3. Over production of lignocellulosic enzymes of Coriolus versicolor by genetic engineering methodology. Final report

    Energy Technology Data Exchange (ETDEWEB)

    Williams, A.L.

    1998-07-01

    The project seeks to understand the biological and chemical processes involved in the secretion of the enzyme polyphenol oxidase (PPO) by the hyphae, the basic unit of the filamentous fungus Coriolus versicolor. These studies are made to determine rational strategies for enhanced secretion of PPO, both with the use of recombinant DNA techniques and without. This effort focuses on recombinant DNA techniques to enhance enzyme production. The major thrust of this project was two-fold: to mass produce C. versicolor tyrosinase (polyphenol oxidase) by genetic engineering as well as cultural manipulations; and to utilize PPO as a biocatalyst in the processing of lignocellulose as a renewable energy resource. In this study, the assessment of genomic and cDNA recombinant clones with regards to the overproduction of PPO continued. Further, immunocytochemical techniques were employed to assess the mechanism(s) involved in the secretion of PPO by the hyphae. Also, factors influencing PPO secretion were examined.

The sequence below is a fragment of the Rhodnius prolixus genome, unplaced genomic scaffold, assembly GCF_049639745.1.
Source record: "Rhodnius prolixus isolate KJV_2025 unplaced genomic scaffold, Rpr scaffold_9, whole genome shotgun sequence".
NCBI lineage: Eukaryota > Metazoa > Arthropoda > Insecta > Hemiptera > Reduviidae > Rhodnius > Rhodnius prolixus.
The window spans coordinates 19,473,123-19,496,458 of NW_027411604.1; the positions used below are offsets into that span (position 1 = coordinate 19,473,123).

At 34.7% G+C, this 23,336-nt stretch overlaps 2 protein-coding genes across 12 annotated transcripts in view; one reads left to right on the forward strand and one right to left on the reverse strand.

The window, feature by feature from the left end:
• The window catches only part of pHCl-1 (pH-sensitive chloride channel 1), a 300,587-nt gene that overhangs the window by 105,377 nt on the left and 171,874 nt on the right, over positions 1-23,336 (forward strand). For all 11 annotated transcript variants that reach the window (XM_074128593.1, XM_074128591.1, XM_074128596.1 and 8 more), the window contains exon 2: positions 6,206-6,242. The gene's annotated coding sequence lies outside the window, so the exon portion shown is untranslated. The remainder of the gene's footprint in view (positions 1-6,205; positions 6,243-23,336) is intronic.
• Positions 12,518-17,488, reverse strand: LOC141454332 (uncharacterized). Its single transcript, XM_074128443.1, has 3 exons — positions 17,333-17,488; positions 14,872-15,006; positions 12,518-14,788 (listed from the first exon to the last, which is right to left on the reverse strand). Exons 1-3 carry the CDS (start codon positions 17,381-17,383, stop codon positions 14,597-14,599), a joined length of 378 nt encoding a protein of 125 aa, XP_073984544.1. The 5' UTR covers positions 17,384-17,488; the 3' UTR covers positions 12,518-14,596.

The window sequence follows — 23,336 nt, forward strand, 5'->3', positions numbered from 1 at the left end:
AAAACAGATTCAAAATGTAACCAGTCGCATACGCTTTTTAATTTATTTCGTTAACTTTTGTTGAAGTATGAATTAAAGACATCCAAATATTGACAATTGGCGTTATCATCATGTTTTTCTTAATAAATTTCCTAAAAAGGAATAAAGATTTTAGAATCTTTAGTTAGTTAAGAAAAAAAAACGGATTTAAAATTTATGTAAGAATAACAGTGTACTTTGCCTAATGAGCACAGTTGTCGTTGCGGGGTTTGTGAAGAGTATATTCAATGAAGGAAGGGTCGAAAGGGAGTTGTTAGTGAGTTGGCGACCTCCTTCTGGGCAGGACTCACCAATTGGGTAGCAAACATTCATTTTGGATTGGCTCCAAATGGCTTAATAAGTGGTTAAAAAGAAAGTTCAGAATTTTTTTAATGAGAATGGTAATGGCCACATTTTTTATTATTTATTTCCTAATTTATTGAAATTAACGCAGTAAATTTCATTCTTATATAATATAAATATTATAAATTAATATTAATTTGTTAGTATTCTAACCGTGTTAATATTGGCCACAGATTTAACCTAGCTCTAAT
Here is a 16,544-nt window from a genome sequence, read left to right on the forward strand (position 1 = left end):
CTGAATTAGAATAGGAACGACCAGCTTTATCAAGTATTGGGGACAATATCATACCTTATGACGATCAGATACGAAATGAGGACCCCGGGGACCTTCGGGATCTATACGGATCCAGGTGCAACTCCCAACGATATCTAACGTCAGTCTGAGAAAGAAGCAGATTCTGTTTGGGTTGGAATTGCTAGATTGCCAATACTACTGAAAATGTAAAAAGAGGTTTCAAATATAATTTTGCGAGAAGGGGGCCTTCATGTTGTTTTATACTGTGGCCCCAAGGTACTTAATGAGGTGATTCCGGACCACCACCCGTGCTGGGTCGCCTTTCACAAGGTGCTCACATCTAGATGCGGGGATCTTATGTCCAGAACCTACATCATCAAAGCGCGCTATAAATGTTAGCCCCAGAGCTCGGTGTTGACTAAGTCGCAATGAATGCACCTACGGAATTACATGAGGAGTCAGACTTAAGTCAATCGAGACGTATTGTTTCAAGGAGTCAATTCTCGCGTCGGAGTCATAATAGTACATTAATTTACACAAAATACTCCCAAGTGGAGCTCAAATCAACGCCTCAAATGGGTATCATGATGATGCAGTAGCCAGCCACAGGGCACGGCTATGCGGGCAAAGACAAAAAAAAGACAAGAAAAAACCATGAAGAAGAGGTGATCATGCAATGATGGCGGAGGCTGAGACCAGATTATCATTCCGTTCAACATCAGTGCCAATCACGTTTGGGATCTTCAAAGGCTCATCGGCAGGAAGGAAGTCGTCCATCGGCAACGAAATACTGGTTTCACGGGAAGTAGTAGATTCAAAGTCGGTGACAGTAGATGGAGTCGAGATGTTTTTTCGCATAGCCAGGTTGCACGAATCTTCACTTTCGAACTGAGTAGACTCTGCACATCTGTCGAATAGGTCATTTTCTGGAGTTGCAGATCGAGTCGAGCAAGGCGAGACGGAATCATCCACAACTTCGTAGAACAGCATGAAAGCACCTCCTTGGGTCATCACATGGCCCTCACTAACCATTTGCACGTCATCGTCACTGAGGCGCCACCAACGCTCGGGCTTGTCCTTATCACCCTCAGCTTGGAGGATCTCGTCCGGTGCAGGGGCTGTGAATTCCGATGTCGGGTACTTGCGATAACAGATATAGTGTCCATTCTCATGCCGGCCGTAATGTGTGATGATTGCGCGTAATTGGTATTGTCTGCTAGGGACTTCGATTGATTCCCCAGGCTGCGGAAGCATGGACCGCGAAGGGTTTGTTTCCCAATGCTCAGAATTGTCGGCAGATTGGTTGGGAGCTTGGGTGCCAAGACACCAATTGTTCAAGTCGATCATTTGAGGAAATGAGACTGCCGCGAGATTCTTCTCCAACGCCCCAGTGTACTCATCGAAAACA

4. Lentivectors encoding immunosuppressive proteins genetically engineer pancreatic beta-cells to correct diabetes in allogeneic mice.

    Science.gov (United States)

    Kojaoghlanian, T; Joseph, A; Follenzi, A; Zheng, J H; Leiser, M; Fleischer, N; Horwitz, M S; DiLorenzo, T P; Goldstein, H

    2009-03-01

    The effectiveness of genetic engineering with lentivectors to protect transplanted cells from allogeneic rejection was examined using, as a model, type 1 diabetes treatment with beta-cell transplantation, whose widespread use has been limited by the requirement for sustained immunosuppressive treatment to prevent graft rejection. We examined whether lentivectors expressing select immunosuppressive proteins encoded by the adenoviral genome early region 3 (AdE3) would protect transplanted beta-cells from an alloimmune attack. The insulin-producing beta-cell line beta TC-tet (C3HeB/FeJ-derived) was transduced with lentiviruses encoding the AdE3 proteins gp19K and RID alpha/beta. The efficiency of lentiviral transduction of beta TC-tet cells exceeded 85%. Lentivector expression of gp19K decreased surface class I major histocompatibility complex expression by over 90%, whereas RID alpha/beta expression inhibited cytokine-induced Fas upregulation by over 75%. beta TC-tet cells transduced with gp19K and RID alpha/beta lentivectors, but not with a control lentivector, provided prolonged correction of hyperglycemia after transplantation into diabetic BALB/c severe combined immunodeficient mice reconstituted with allogeneic immune effector cells or into diabetic allogeneic BALB/c mice. Thus, genetic engineering of beta-cells using gp19K- and RID alpha/beta-expressing lentiviral vectors may provide an alternative that has the potential to eliminate or reduce treatment with the potent immunosuppressive agents necessary at present for prolonged engraftment with transplanted islets.